Wartime Bomb Shelters – Saving Lives From Bombing Raids

Bomb shelters were unnecessary until the 20th century when warfare evolved to aircraft, and falling bombs became a threat. A bomb shelter is not intended to be used as protection against a ground attack, although it can work in some cases. During the first few decades of the 20th century, not much progress was made regarding bomb shelters. It was in WWII that they really began to change and evolve, as researchers looked for the most efficient construction to save the most lives.

Pre-Existing Shelters

At first, makeshift bomb shelters were created by people using whatever was available – cellars or basements. However, they were unsuccessful as, in some cases, the occupants became trapped by fire or when a building collapsed around them. Also, there were also recorded deaths due to heat stroke and carbon monoxide poisoning.

Others used subways or railway arches. It was popular for London Underground Stations to be used as shelters for the public. However, the government was concerned about using them as they often promoted the spread of disease. The tube stations were not equipped to deal with so many people staying in them as there were no safety features. Plus, the government feared many individuals were tempted to stay permanently in the stations, as it made them feel safer than going about their daily lives.

British citizens defied government policies, though, and took to the stations despite disapproval. During enemy attacks, they flocked en masse to tube stations, with bedding and food, prepared to stay as long as they needed to. The police would not remove them, and many station managers supported them.

The widespread disobedience forced the government to change its policies. They closed parts of the lines, and nearly 80 stations were fitted with bunks for around 22,000 people, proper toilets, medical facilities and more.

Londoners take shelter in a tube station during WWII.
Londoners take shelter in a tube station during WWII.

The German Bomb Shelter

The Germans devised “Hochbunkers” – high-rise bunkers or blockhouses which were unique to them. They were built mostly in areas with a large population and were considered 100% safe during a bombing. They were made with concrete and were several stories tall. They were specially designed to maintain a comfortable temperature. During and after the war, they were used to store important documents, pieces of art and sensitive scientific work. Some were quite ornately designed and had appealing aesthetic features. Many were converted into a variety of public buildings, from schools to hotels.

Hochbunkers – a interesting design
Hochbunkers – a interesting design

Shelters within Britain

Britain built street shelters for pedestrians, drivers and anyone else who happened to be out and about during an air raid. They were constructed by the government and consisted of brick and concrete. They were similar to but much larger than the private shelter’s families had within their own yards. Each could fit about 50 people and had sectioned off sleeping quarters with six beds per quarter.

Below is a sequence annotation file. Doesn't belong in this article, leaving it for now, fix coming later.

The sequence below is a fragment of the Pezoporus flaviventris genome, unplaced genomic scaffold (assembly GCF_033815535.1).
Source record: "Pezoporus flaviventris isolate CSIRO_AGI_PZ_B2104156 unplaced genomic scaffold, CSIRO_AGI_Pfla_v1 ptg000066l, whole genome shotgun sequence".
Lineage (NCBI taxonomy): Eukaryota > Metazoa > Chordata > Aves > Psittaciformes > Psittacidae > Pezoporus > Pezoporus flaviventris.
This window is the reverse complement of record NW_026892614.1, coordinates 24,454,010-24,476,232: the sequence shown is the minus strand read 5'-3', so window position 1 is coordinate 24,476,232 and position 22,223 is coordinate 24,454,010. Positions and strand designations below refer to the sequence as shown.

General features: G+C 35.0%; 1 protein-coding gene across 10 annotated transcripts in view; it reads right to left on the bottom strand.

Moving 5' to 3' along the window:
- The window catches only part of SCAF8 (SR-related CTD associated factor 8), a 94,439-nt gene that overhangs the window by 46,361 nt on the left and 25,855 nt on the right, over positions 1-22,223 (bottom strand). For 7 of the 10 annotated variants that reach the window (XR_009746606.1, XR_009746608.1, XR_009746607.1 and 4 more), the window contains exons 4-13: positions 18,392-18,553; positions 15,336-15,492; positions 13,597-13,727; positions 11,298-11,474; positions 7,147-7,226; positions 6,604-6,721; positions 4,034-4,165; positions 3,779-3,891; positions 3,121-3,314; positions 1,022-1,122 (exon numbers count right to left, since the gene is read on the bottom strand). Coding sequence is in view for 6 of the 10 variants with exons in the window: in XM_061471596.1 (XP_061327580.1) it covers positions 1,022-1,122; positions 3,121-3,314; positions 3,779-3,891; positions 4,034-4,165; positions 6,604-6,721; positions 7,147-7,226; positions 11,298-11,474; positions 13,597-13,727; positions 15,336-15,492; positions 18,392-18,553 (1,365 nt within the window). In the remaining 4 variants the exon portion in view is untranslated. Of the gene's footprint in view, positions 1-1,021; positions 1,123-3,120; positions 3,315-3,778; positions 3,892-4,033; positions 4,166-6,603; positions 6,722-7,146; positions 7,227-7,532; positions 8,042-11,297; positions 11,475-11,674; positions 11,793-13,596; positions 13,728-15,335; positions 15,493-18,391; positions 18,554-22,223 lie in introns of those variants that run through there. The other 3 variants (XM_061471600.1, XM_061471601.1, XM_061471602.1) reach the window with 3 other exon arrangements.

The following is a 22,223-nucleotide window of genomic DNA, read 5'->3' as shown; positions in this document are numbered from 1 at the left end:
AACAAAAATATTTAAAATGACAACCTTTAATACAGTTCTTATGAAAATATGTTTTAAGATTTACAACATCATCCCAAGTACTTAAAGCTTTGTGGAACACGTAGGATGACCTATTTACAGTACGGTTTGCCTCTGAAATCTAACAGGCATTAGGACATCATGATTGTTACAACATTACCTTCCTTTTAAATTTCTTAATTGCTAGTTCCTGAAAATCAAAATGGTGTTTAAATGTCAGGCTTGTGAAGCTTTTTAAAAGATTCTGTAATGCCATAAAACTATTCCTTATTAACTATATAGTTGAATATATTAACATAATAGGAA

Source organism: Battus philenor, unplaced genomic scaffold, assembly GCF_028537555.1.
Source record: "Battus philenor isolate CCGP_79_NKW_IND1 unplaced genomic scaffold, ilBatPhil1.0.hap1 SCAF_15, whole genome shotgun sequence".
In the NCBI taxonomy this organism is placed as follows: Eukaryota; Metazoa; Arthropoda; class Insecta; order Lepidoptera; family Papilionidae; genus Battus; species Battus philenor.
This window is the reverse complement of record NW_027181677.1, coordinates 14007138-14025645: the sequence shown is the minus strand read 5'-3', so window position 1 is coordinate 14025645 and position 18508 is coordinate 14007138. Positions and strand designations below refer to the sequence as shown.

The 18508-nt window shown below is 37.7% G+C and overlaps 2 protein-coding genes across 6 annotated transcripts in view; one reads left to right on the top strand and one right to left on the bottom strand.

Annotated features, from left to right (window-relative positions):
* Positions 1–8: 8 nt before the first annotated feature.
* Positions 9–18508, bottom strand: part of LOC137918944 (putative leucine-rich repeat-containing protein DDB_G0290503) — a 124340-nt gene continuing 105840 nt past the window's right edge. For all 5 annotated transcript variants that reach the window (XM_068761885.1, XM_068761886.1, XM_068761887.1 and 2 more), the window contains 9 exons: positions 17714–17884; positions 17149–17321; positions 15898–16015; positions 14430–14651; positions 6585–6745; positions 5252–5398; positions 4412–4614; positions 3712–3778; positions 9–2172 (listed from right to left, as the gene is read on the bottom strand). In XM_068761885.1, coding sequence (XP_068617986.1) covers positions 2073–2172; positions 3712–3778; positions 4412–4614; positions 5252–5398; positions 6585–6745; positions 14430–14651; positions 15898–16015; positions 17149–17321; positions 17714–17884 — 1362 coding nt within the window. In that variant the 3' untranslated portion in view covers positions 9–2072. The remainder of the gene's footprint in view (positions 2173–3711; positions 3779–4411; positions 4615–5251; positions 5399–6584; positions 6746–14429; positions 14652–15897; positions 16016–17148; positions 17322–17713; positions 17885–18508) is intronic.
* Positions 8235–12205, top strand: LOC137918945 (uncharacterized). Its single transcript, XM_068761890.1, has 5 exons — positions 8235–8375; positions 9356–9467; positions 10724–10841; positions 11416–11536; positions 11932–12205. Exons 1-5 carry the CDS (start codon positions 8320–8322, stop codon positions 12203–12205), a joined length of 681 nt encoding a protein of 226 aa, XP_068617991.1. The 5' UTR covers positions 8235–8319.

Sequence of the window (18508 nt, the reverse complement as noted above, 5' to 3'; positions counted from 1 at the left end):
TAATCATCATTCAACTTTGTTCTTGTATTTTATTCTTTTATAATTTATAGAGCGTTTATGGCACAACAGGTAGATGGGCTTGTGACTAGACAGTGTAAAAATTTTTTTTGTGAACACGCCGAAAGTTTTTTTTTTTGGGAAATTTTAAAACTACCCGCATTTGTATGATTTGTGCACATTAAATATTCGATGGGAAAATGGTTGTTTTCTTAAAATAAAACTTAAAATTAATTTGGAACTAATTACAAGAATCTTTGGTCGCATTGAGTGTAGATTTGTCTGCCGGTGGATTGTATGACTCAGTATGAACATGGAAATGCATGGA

Unfortunately, the shelters did not hold up very well in the initial air raids, and there were instances of roofs caving in. Also, rumors abounded of flooding within the shelters. The government made improvements but reinforced their stance that families should build their own private shelters as much as possible.

Two Anderson shelters standing intact amid a scene of debris in Norwich.
Two Anderson shelters standing intact amid a scene of debris in Norwich.

Private Bomb Shelters

The Anderson shelter was a private bomb shelter that was popular. Made from steel panels, they could accommodate up to six people. They were sunk into the ground and covered with a layer of dirt. Many families planted flowers and vegetable gardens on top of their shelters. The interior of the shelter could be decorated and outfitted in any way the family pleased, allowing them to create a more comfortable environment for themselves.

The government issued shelters for free to people who could not otherwise afford them. Almost 4 million were constructed.

The Anderson shelters performed well during air raids. They could endure blasts or shocks and were able to absorb energy without falling apart.

However, they were terribly cold and damp in the winter and could flood when it rained. Another option was required.

The Morrison shelter was intended to be used indoors. It was about 6 feet long, 4 feet wide and 2 feet high with a steel plate on the top, wire sides and a metal bottom. It had 400 parts, and the owner had to put it together.

The Morrison shelter was not meant to withstand a direct hit, but rather to save the occupants’ lives if a house was destroyed during a bombing. It was made to withstand a house collapsing in on itself. The design enabled a family to sleep inside it at night and was big enough to be used as a table during the day. About 600,000 were distributed.

The Morrison shelter was an indoor cage that was designed to protect the occupants from masonry and debris if the house was hit by a bomb.
The Morrison shelter was an indoor cage that was designed to protect the occupants from masonry and debris if the house was hit by a bomb.

Modern Bomb Shelters

There are still bomb shelters around the world, although most people do not think of there being a need for them.

In Switzerland, most houses are built to include bomb shelters. Those that do not have one are required to provide directions to the nearest one.

In Finland, houses larger than 6,500 square feet are required to have a bomb shelter. In total, Finland has enough bomb shelter capacity to protect more than 70% of the population. Also, each shelter is required by law to have a list of items contained within it.

Lincoln Riddle

Lincoln Riddle is one of the authors writing for WAR HISTORY ONLINE